Reply
            • David Simon says:

              Easy. Be direct. Address and refute the actual premise of the essay, to wit:

              “There is no proven correlation between sexual rectitude and great leadership and great public service. Indeed, the last century argues precisely otherwise. And given that infidelity is prevalent in at least a major plurality of married American males and possibly a majority of married America males, our insistence upon such is debilitating and distracting to our society. We should grow the fuck up.”

              That’s the premise. Here’s a few things that definitely don’t refute that:

              1) Petraeus is an bad guy, incompetent blowhard, or overhyped asshole. We don’t like him anyway, so whatever ruins him is a fine dynamic, regardless of the process it creates. (Congrats, you’ve just argued for the selective shaming of those people you don’t like, if not a world in which, say, the culture of political blackmail by trolls like J. Edgar Hoover will flourish.)
              2) I can think of good people who were monogamous. Truman! (Saying there is no correlation means there is no correlation. I can think of people who were monogamous and who were political disasters. James Buchanan was an asexual bachelor. He was also in the top three of presidential failures.)
              3) I can think of bad people who fucked around. Mussolini! (See above.)
              4) How can you say that someone who will lie about sex won’t betray their important public service as well? ( How can I? I just did. Roosevelt. Eisenhower. Johnson. MLK. Murrow. To omit the leaders and players of the last century who were unable to avoid sexual misadventure is to denude American history of some of its greatest achievers and heros. That is a certain, demonstrable cost.)
              5) I demand more of my leaders. (Yes, a circular argument. I know you do, and I’m arguing that your sanctimony — as expressed through our media — is one of modern America’s many ruinations. I demand less of my leaders when it comes to their sexual behavior, and yet I aspire to much more from American leadership on matters of public import. So what? This isn’t an argument, it’s merely a stated preference by both of us.)
              6) This is bad for women. Or these women in particular. You misogynist fuck! (Offer this argument and you are engaging in not only an appeal to pity, which is a basic rhetorical fallacy, but also in the additional fallacy of equivocation. Because I am not affirming for sexual infidelity or denying the damage that results in any sense whatsoever. No one is exalting sexual misadventure and no one is denying that both men and women can’t be diminished by sexual misadventure. The argument is that free human beings have agency and what people do in private is between them and the others in their life to whom they have commitments. Given that my premise argues that there isn’t any proven correlation between sexual misadventure and public dishonor, we have no business staying at the keyhole, and indeed, making the misadventures of others public does nothing to help any of those involved. In fact, it is cruel and destructive.)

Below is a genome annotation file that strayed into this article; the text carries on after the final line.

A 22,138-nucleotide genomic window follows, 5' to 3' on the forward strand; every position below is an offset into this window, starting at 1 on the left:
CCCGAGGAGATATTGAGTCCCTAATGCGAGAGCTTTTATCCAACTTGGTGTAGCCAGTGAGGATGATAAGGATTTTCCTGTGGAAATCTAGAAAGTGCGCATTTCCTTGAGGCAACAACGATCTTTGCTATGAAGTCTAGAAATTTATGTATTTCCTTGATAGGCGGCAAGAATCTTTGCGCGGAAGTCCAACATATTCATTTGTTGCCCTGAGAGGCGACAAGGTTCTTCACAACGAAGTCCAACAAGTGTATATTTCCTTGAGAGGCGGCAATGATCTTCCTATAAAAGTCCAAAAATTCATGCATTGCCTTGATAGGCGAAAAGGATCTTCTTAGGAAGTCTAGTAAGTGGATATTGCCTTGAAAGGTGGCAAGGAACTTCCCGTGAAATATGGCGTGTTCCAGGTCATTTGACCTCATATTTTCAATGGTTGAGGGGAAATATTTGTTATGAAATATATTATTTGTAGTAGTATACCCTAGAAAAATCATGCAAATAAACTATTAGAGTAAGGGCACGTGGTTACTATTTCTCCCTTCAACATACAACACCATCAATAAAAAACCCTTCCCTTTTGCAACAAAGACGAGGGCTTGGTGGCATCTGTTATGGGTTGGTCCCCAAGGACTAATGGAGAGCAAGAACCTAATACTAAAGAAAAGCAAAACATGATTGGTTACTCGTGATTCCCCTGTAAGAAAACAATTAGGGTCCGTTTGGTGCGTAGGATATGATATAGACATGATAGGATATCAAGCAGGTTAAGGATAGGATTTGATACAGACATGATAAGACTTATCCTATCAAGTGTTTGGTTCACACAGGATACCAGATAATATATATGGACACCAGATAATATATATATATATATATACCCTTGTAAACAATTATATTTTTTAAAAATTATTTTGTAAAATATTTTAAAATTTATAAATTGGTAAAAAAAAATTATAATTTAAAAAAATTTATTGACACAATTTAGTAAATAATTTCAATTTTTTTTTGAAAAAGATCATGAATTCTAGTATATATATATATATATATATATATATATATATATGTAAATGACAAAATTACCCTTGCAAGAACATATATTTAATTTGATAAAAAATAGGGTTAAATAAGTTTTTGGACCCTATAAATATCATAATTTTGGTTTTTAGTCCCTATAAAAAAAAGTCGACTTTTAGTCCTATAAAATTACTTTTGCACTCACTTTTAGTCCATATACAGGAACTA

7) But what about sex with minors? Sex by hypocritical family-value-preaching politicians? (What about sex with non-consenting reptiles? What about sex in the cockpit of a commercial airliner that causes the plane to crash and kills everyone aboard? What about…for the love of god already, we’re talking about sex between consenting adults who haven’t publicly advocated against the same. The Petraeus case, remember? Again, to argue this is an equivocation on the actual facts of the case.)
              8) The only guy who would make such an argument is a guy who fucks around. Simon, you fucking whore! (Argue the idea, not the man. Argumentum ad hominem is the last refuge of our most intellectually ineffective and dishonest citizens.)

              If I still have to explain in detail why, exactly, these arguments are rhetorical fallacies of logic then I confess to an inevitable exhaustion. I’ve been doing so repeatedly and seemingly to little effect. Sorry.

              Reply
        • Edward Copeland says:

          Bill wrote: “Others would point to Churchill, Reagan, De Gaulle, and Teddy Roosevelt among others. None of these ‘great leaders’ were known as adulterers to the best of my knowledge.”

          Though this makes me sound like those in the media Mr. Simon rails against and I’m in agreement with him on that point, I thought it worth noting what Piper Laurie wrote about Reagan in her autobiography last year. Though he was between Wyman and Nancy at the time, he took Ms. Laurie’s virginity soon after her 18th birthday when they were making the 1950 film “Louisa” where the 39-year-old Reagan played the father of Laurie’s 16-year-old character. I’ll let you Google if you wish to read more of Ms. Laurie’s unflattering depiction of his bedside manner. Of course, Reagan still was a Democrat and headed a union then.